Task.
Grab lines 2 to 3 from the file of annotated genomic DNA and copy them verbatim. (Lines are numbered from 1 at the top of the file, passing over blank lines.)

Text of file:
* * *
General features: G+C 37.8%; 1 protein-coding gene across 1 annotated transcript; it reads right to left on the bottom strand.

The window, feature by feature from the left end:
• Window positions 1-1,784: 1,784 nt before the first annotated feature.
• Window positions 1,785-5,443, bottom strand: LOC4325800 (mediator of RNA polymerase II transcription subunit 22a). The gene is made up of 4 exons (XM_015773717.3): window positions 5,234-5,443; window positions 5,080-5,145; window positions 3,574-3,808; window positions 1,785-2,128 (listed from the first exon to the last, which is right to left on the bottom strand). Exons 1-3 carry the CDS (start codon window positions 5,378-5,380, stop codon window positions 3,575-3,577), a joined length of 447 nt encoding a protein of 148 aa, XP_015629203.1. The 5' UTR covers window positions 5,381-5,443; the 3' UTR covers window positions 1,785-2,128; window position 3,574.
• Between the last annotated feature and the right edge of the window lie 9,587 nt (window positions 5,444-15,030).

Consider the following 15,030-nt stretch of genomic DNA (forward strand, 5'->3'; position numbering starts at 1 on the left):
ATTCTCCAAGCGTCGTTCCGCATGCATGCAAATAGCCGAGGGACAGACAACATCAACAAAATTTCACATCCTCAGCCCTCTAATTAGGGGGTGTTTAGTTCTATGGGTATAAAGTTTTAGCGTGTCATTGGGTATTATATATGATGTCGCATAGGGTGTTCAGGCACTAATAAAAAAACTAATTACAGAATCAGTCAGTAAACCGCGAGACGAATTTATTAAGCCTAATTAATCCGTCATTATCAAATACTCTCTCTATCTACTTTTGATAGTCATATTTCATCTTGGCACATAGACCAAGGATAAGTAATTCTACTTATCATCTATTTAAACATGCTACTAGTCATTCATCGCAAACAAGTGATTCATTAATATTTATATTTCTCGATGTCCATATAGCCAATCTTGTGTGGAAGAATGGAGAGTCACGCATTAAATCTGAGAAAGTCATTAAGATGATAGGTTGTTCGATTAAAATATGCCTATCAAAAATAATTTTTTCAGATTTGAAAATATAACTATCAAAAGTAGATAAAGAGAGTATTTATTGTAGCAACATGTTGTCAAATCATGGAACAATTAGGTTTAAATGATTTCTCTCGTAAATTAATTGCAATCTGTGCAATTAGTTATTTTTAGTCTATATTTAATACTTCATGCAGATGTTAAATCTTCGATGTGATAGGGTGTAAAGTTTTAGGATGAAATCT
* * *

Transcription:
The window, feature by feature from the left end:
• Window positions 1-1,784: 1,784 nt before the first annotated feature.